But then, when they fired Vlade on my way back to Serbia, because there was an exit meeting and I’m talking with everyone, everything looks fine and I’m like, “I’m not even thinking about moving out.”

So now, I’m not saying I’m there because of Vlade, but at the exit meeting, you hear something and then boom, no one says nothing and the changes are going.

And I said already, “Something is going on.” But I got the call from the owner and he told me, “Hey, we still want to keep the team, but maybe we just need to change something, just so the players feel like a new staff, new beginning, blah, blah, blah.”

But then, I got traded. I was in Serbia. I was working out. I didn’t talk with anyone during the summer and I talked only with my guys from the Kings and my teammates. And I didn’t know what’s going to happen and the Kings traded me overnight. And from that point, I decide, when they wanted to trade me I was like, “OK, they don’t want me there.” Like, “Why I’m even thinking about it?”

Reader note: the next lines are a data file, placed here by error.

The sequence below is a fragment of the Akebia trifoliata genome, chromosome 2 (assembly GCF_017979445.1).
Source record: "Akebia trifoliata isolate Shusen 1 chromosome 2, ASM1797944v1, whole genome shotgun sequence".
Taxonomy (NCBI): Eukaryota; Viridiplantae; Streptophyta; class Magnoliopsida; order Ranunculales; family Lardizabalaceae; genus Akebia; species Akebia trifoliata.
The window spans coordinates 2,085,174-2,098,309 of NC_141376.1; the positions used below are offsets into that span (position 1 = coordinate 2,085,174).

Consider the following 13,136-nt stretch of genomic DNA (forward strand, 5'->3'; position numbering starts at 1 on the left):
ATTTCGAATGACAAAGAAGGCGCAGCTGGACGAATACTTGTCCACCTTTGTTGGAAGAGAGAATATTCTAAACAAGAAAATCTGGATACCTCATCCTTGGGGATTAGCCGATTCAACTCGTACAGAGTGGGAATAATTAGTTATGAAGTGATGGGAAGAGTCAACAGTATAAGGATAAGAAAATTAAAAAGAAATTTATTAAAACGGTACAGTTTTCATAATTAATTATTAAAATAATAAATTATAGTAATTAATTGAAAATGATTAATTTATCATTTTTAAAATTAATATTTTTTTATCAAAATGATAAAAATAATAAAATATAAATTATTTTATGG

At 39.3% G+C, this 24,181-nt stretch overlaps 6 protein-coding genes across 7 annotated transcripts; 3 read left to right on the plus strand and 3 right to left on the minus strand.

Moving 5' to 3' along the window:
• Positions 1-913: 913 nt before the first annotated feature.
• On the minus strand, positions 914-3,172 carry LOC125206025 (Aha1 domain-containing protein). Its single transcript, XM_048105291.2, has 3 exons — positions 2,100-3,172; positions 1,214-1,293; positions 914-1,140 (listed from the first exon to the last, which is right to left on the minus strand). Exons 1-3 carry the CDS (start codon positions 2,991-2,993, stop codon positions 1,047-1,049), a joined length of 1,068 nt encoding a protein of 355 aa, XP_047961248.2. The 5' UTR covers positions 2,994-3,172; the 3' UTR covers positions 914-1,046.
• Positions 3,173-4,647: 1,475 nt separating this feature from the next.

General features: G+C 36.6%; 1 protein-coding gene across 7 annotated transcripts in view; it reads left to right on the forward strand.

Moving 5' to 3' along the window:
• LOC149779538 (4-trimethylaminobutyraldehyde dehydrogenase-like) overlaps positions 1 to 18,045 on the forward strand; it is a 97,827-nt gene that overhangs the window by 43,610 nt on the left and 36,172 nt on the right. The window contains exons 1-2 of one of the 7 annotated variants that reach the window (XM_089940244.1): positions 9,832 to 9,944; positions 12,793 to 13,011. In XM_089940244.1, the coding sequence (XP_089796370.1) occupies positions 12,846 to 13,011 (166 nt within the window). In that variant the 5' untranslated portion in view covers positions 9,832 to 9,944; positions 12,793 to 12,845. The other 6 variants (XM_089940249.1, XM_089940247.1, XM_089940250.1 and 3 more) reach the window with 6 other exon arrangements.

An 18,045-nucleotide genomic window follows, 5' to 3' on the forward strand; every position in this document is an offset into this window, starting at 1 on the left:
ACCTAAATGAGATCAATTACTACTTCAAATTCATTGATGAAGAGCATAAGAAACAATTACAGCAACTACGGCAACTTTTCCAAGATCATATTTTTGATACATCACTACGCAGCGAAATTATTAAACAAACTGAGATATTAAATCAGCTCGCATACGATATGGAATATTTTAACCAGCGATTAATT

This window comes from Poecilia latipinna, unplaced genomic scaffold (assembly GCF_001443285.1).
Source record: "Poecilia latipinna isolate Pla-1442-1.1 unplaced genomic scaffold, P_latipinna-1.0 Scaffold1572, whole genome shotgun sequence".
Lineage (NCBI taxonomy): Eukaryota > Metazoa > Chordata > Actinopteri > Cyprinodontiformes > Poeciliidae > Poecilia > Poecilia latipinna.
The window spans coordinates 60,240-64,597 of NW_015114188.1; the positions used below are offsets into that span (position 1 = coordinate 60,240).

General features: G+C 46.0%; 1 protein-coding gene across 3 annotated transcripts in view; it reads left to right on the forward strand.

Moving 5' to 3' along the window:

So, I just wanted to leave and find the best situation for me and my family that I can go to the next level.

And I said, “The Hawks were the perfect fit for me.”

In the past, you’ve said that you were afraid of losing your competitiveness after losing a lot in Sacramento.

Yes.

Was that something that you did lose and then found this season again?

No, I feel like I didn’t lose it, but I just didn’t have enough credit for it because I wasn’t winning. Because if you’re making the winning plays in a losing team and you’re still losing, that’s not a winning place. Even if I think like, “OK, that play, it doesn’t have to be a scoring play”— there is a lot of things on the court that you can influence the game to win the game.



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